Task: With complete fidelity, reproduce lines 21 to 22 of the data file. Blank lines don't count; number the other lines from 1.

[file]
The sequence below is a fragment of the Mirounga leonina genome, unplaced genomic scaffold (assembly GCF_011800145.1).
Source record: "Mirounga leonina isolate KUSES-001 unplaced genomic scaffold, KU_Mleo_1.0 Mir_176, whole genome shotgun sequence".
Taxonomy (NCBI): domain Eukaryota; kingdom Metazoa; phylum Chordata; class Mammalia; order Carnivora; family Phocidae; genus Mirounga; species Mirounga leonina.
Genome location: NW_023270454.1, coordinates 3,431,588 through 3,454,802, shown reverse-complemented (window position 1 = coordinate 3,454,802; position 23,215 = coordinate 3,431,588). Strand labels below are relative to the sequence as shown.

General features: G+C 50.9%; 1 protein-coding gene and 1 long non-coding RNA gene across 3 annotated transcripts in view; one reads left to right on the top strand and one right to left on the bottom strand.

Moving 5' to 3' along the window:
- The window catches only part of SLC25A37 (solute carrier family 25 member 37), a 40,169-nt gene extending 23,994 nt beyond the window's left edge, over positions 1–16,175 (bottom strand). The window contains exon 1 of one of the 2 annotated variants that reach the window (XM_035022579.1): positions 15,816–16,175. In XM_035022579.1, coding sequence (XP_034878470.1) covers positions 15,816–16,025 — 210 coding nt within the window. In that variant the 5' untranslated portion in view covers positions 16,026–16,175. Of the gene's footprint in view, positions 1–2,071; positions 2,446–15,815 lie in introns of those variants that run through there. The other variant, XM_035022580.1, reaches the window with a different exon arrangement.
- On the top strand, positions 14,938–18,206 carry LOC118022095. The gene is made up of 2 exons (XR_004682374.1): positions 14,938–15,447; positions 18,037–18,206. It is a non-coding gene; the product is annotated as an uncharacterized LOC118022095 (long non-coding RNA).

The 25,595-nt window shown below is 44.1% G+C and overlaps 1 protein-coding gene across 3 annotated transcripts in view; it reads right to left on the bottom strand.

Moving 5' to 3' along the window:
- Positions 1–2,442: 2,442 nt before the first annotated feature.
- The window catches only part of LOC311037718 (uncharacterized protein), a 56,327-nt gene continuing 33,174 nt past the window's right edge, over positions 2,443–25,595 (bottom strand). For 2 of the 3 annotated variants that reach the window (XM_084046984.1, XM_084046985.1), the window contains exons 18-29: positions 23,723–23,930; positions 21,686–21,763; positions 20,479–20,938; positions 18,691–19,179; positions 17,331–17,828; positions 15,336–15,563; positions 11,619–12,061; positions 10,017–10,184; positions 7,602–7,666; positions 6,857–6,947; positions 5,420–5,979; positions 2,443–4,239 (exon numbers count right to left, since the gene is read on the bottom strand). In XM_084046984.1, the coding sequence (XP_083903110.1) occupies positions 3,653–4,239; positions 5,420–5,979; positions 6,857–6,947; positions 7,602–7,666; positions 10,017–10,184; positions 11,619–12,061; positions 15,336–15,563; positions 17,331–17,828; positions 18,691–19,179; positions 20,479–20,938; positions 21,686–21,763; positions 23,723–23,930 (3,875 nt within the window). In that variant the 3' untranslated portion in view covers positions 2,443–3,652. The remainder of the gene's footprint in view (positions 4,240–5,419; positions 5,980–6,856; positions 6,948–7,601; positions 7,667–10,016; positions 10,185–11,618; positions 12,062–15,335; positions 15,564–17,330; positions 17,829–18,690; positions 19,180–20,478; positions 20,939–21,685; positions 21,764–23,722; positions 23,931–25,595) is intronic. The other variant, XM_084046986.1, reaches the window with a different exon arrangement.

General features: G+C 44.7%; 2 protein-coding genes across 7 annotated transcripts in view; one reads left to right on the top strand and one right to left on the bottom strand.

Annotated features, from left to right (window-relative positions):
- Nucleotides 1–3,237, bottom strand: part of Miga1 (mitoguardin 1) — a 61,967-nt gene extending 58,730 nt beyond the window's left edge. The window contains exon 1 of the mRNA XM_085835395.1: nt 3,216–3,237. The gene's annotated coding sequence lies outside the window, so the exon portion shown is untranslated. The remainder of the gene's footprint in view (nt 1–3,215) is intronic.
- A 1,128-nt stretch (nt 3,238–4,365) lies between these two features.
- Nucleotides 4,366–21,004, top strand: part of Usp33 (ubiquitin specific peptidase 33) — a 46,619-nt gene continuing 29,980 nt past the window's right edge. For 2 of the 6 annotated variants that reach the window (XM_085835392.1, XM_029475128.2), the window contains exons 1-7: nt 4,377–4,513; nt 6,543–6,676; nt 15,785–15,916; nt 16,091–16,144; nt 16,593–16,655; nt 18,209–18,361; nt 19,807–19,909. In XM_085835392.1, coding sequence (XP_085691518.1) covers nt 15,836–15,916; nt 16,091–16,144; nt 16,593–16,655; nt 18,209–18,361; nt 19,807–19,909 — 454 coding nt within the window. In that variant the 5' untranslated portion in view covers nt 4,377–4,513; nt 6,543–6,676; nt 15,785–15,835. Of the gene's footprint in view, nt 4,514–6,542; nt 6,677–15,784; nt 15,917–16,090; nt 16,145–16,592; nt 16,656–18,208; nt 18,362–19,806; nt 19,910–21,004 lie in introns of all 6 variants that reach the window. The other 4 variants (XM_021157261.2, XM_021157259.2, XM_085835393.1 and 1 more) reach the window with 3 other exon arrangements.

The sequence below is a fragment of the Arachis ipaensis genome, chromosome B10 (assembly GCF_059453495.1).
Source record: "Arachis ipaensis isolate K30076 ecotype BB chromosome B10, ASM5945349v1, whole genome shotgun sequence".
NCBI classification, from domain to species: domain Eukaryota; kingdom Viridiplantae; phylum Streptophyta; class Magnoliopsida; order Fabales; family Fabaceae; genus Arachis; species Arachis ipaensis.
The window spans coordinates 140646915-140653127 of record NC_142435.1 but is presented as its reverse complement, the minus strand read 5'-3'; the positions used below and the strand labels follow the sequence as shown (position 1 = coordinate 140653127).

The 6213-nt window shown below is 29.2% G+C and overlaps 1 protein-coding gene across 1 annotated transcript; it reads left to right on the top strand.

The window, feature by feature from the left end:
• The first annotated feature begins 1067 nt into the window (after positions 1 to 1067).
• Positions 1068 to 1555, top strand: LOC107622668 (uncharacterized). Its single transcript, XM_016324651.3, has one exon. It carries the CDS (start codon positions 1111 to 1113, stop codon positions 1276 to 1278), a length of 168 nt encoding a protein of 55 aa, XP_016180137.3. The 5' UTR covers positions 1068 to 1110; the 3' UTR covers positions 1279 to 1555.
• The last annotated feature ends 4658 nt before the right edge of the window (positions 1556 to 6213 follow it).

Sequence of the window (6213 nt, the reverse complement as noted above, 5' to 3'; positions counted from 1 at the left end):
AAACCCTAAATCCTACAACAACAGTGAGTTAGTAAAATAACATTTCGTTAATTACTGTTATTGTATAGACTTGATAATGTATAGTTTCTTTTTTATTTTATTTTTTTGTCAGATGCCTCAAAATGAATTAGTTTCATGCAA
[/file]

The window spans coordinates 140646915-140653127 of record NC_142435.1 but is presented as its reverse complement, the minus strand read 5'-3'; the positions used below and the strand labels follow the sequence as shown (position 1 = coordinate 140653127).

The 6213-nt window shown below is 29.2% G+C and overlaps 1 protein-coding gene across 1 annotated transcript; it reads left to right on the top strand.